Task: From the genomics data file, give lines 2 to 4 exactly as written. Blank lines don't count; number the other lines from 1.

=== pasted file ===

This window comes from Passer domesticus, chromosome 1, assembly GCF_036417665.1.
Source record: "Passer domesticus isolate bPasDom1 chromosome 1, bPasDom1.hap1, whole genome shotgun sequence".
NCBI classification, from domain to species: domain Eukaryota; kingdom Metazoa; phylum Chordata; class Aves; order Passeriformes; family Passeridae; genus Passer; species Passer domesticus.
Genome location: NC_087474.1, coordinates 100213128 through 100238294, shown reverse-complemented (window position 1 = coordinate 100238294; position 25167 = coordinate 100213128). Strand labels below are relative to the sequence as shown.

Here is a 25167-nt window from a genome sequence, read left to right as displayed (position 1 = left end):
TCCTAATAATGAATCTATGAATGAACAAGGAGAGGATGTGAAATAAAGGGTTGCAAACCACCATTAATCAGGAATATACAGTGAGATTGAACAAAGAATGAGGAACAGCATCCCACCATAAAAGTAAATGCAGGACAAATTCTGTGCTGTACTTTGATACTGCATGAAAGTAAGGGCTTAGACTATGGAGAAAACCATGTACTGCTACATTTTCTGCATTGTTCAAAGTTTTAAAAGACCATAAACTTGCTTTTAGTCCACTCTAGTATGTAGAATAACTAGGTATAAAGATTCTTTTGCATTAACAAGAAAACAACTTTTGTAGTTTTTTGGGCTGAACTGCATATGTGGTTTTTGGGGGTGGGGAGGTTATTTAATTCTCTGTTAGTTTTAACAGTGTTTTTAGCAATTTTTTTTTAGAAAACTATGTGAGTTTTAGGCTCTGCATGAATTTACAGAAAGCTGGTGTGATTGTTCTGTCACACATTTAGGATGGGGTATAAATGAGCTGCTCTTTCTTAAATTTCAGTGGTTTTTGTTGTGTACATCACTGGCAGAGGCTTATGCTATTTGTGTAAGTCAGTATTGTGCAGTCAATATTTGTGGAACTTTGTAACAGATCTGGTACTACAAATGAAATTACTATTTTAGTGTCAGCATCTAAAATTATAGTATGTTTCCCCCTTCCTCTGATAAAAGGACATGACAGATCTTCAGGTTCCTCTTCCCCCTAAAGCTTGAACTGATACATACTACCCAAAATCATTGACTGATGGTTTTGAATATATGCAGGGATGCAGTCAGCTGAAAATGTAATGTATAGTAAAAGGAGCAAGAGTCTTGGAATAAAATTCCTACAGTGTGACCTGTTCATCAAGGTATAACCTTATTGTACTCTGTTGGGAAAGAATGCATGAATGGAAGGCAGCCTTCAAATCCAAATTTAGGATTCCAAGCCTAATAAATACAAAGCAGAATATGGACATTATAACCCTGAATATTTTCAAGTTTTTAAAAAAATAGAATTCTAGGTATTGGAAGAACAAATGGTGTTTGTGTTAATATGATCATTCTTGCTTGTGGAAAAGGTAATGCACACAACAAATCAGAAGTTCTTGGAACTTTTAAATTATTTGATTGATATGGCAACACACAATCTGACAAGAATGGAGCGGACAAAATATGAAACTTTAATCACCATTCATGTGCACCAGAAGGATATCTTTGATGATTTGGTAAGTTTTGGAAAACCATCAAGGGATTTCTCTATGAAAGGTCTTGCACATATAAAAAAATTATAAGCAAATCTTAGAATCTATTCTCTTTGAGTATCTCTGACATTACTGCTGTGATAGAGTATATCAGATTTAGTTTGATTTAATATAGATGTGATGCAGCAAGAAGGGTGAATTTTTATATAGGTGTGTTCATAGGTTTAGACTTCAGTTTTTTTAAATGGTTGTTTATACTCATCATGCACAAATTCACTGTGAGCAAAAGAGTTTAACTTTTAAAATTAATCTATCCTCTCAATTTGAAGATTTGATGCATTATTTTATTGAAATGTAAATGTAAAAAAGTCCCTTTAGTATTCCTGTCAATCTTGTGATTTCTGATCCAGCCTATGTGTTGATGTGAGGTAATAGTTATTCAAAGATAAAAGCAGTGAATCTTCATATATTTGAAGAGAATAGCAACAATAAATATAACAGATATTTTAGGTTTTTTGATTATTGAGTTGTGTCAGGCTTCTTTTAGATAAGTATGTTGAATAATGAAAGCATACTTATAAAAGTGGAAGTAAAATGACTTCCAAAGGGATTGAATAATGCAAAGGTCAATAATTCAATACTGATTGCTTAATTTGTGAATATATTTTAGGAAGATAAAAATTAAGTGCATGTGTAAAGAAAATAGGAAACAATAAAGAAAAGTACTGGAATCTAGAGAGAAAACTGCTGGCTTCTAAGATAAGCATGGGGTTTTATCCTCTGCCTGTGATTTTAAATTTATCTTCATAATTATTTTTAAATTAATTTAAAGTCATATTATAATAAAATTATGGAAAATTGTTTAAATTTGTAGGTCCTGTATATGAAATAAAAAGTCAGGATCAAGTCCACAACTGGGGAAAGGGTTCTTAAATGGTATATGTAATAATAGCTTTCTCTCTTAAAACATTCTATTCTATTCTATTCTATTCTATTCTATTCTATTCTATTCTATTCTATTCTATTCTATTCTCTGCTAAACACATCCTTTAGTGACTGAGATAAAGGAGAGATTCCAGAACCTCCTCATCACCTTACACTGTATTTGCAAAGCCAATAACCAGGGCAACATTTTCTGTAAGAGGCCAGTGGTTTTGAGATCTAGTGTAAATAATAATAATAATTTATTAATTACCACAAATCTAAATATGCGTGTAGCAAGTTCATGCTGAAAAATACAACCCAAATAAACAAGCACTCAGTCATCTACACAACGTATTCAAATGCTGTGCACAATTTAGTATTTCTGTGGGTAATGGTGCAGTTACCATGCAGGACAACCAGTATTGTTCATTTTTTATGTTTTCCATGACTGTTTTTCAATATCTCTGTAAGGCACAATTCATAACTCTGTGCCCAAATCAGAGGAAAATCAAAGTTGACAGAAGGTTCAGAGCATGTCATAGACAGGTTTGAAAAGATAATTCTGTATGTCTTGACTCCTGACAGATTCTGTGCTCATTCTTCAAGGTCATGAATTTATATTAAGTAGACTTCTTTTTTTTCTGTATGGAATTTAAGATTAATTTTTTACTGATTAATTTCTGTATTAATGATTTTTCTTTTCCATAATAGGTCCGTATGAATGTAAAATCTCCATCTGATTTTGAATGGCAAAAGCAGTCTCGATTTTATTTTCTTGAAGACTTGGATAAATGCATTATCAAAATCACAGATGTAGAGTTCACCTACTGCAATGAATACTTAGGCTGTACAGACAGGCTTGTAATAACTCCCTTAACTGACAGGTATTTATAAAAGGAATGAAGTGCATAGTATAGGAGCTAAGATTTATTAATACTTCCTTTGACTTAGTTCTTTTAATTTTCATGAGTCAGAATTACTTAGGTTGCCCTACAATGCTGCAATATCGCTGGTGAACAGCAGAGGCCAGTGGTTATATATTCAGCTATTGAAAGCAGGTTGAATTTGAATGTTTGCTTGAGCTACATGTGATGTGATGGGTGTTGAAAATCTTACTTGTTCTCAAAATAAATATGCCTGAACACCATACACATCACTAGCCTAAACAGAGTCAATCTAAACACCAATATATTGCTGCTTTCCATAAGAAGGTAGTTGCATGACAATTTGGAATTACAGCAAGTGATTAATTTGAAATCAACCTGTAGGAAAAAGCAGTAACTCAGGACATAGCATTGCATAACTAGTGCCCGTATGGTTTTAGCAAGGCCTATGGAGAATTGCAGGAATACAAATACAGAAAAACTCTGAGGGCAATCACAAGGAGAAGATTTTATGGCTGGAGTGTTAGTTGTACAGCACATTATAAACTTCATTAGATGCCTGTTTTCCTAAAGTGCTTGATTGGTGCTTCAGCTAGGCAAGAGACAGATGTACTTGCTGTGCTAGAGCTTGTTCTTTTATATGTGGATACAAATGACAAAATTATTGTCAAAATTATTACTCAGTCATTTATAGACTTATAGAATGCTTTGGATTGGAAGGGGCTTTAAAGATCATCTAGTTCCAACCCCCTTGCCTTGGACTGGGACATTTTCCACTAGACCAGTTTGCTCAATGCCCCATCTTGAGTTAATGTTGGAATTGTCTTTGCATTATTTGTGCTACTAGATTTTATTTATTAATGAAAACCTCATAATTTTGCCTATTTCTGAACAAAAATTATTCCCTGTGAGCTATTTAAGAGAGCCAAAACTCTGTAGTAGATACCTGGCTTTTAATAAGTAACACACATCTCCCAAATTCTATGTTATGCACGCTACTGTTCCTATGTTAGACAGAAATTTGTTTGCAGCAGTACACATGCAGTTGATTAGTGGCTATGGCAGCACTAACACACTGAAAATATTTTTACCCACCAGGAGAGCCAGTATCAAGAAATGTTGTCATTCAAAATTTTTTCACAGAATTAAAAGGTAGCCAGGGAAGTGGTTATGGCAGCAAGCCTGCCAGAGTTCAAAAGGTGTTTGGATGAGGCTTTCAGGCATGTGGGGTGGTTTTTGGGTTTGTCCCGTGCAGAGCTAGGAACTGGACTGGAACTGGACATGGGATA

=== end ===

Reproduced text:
Source record: "Passer domesticus isolate bPasDom1 chromosome 1, bPasDom1.hap1, whole genome shotgun sequence".
NCBI classification, from domain to species: domain Eukaryota; kingdom Metazoa; phylum Chordata; class Aves; order Passeriformes; family Passeridae; genus Passer; species Passer domesticus.
Genome location: NC_087474.1, coordinates 100213128 through 100238294, shown reverse-complemented (window position 1 = coordinate 100238294; position 25167 = coordinate 100213128). Strand labels below are relative to the sequence as shown.